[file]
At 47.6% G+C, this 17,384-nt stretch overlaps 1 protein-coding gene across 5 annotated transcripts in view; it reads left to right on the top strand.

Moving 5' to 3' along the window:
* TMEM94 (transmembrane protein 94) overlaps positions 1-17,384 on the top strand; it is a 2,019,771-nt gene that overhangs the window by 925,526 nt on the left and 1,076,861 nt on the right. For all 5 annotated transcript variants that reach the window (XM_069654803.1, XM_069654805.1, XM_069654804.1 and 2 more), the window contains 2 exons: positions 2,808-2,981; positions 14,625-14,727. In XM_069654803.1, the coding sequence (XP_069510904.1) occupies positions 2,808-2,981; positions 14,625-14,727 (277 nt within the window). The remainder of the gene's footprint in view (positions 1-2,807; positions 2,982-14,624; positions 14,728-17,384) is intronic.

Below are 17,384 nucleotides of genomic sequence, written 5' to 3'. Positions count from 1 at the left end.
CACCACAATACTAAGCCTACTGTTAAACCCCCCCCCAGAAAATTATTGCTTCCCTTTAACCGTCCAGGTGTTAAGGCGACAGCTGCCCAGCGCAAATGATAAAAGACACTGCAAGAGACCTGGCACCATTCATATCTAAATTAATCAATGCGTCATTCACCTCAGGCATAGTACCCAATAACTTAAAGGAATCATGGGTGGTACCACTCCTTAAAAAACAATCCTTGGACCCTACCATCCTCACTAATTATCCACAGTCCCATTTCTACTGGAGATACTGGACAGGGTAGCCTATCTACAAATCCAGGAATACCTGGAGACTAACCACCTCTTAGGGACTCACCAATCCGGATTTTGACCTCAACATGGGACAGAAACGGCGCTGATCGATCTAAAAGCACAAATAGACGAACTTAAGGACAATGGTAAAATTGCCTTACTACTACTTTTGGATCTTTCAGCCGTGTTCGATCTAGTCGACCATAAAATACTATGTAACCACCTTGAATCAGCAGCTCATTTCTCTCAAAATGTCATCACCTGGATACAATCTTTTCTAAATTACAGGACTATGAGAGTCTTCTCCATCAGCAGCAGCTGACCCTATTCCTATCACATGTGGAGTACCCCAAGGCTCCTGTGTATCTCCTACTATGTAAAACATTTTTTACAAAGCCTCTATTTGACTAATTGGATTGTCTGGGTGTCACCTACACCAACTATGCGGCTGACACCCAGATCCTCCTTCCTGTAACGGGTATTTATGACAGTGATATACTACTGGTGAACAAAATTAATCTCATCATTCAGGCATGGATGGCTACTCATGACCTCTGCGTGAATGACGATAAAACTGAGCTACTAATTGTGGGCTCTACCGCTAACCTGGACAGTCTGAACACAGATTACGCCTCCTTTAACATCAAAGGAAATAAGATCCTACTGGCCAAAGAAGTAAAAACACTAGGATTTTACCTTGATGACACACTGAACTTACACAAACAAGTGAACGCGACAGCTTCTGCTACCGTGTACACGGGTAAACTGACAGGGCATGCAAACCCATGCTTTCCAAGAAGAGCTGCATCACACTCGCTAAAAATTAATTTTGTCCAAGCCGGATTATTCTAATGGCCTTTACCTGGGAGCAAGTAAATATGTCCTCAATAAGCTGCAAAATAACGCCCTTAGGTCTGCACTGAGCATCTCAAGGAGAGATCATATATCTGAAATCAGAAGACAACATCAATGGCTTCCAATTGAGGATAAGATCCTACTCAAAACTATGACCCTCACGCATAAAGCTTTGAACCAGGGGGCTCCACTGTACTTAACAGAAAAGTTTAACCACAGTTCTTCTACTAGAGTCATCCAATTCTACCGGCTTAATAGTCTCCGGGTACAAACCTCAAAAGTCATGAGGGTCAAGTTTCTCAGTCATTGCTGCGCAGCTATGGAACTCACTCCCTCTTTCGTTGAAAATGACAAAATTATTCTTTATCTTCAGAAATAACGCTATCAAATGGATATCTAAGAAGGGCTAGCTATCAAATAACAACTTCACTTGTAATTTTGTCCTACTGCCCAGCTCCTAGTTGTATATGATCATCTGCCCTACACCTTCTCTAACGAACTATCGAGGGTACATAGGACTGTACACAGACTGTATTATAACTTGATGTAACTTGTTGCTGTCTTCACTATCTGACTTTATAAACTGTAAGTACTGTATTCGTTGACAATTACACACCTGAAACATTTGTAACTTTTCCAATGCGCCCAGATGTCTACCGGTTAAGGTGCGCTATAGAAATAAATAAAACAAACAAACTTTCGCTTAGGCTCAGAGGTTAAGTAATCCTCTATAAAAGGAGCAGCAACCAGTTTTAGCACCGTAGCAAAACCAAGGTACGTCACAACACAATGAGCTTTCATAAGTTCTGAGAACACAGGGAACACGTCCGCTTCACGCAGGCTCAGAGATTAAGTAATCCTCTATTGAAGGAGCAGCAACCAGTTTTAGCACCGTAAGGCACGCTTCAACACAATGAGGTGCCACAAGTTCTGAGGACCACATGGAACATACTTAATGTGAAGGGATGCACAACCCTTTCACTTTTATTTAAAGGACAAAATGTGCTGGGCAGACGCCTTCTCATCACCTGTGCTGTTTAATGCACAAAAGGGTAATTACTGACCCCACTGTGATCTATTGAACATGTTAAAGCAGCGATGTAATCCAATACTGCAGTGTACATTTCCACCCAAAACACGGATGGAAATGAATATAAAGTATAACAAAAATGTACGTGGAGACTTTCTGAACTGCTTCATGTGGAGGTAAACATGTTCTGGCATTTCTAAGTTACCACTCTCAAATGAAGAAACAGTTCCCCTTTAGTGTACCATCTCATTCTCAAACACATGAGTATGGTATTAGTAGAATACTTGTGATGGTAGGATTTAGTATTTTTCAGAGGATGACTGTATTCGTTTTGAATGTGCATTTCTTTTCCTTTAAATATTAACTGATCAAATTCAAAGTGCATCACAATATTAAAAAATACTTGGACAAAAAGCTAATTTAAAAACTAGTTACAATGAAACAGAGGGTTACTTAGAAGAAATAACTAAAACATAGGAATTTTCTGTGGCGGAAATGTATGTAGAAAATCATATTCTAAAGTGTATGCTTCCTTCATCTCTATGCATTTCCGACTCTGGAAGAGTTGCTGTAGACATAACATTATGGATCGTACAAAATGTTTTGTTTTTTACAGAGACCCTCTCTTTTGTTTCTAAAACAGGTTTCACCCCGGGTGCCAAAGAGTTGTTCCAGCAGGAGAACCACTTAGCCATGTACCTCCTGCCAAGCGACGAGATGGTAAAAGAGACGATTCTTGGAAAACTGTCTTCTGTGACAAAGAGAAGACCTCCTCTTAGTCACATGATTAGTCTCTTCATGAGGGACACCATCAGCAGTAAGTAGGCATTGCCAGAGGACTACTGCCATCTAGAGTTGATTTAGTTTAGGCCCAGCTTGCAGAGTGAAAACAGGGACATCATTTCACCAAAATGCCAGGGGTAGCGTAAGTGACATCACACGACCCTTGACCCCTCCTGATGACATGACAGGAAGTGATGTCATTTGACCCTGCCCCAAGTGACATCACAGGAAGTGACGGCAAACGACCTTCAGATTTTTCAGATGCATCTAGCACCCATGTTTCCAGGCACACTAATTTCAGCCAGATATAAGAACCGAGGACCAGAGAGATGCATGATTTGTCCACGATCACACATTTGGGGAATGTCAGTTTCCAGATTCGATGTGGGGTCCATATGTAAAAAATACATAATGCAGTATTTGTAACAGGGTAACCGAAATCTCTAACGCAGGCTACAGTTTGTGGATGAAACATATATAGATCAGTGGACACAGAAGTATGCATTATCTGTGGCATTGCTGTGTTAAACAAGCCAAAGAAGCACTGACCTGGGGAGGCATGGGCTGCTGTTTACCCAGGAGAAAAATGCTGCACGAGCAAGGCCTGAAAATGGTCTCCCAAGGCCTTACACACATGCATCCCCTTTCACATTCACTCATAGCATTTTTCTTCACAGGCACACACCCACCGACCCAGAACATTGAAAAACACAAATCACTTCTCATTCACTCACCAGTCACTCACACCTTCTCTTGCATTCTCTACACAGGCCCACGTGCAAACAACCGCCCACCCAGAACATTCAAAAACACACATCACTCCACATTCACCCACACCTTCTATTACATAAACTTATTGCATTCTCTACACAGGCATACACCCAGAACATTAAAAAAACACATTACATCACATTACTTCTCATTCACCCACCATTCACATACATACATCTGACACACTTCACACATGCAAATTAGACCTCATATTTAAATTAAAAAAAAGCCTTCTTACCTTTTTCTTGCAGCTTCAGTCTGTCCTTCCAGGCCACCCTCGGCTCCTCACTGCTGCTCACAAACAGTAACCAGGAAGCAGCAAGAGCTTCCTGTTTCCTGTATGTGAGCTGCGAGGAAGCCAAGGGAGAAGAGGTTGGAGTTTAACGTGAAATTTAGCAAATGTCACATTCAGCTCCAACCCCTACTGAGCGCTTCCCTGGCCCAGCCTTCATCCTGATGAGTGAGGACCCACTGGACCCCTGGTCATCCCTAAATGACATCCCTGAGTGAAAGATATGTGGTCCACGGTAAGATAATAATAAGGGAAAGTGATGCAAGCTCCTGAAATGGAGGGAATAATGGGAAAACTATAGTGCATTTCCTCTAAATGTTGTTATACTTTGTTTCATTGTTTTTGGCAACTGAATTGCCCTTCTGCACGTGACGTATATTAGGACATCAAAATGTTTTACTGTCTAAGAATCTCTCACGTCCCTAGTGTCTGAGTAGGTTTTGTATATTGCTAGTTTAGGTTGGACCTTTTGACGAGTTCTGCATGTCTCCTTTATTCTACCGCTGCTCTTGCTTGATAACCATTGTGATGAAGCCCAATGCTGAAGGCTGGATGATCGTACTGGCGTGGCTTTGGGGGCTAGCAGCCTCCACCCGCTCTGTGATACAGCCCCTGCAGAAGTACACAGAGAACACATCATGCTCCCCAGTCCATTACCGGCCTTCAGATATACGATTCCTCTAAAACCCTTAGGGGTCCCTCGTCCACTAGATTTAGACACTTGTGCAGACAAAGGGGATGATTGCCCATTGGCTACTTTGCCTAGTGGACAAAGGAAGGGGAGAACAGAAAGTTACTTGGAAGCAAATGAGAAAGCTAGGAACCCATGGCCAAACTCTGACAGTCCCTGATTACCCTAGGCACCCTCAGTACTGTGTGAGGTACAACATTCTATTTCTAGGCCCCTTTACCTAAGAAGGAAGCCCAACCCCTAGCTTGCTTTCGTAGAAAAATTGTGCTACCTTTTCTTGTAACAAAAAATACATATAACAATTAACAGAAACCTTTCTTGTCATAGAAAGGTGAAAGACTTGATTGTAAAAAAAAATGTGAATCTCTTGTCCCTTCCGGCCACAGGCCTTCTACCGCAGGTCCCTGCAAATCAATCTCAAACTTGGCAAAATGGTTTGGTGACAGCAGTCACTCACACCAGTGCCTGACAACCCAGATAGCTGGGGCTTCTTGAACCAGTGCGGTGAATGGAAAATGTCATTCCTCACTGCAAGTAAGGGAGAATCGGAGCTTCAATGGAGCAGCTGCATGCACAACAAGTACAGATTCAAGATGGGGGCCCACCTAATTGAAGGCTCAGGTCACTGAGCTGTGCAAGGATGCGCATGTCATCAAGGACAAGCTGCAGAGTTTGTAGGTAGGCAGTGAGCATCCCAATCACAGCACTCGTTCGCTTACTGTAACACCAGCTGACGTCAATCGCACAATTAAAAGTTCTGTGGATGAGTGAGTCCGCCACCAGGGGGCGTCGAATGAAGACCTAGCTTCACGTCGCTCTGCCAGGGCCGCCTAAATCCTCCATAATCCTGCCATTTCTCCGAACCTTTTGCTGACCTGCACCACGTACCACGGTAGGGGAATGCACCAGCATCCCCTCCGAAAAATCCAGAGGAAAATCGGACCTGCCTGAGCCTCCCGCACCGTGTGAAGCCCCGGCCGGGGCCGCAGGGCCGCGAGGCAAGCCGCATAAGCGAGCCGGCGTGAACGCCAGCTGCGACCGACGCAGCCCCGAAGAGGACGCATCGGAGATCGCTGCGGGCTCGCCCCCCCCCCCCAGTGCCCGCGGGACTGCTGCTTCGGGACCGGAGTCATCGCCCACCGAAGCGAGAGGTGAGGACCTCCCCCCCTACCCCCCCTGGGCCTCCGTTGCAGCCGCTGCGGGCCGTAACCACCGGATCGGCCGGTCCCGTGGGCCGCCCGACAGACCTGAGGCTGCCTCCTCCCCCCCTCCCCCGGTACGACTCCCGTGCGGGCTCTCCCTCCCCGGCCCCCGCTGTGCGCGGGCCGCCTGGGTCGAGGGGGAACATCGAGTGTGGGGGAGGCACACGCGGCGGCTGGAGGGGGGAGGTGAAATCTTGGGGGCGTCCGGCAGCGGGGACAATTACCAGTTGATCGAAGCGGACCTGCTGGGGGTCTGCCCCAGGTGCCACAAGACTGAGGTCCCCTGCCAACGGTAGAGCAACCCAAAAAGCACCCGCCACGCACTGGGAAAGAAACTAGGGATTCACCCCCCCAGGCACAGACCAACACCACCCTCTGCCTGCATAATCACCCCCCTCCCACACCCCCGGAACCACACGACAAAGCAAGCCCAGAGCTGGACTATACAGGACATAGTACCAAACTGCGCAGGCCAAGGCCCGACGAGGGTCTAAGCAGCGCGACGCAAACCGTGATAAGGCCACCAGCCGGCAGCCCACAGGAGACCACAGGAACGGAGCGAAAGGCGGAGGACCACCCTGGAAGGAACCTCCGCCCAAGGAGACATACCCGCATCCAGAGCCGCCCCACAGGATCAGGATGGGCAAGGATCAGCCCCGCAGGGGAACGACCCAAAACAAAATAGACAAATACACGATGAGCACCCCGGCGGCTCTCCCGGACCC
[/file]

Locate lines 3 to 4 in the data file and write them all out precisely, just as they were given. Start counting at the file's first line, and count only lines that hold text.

* TMEM94 (transmembrane protein 94) overlaps positions 1-17,384 on the top strand; it is a 2,019,771-nt gene that overhangs the window by 925,526 nt on the left and 1,076,861 nt on the right. For all 5 annotated transcript variants that reach the window (XM_069654803.1, XM_069654805.1, XM_069654804.1 and 2 more), the window contains 2 exons: positions 2,808-2,981; positions 14,625-14,727. In XM_069654803.1, the coding sequence (XP_069510904.1) occupies positions 2,808-2,981; positions 14,625-14,727 (277 nt within the window). The remainder of the gene's footprint in view (positions 1-2,807; positions 2,982-14,624; positions 14,728-17,384) is intronic.

Below are 17,384 nucleotides of genomic sequence, written 5' to 3'. Positions count from 1 at the left end.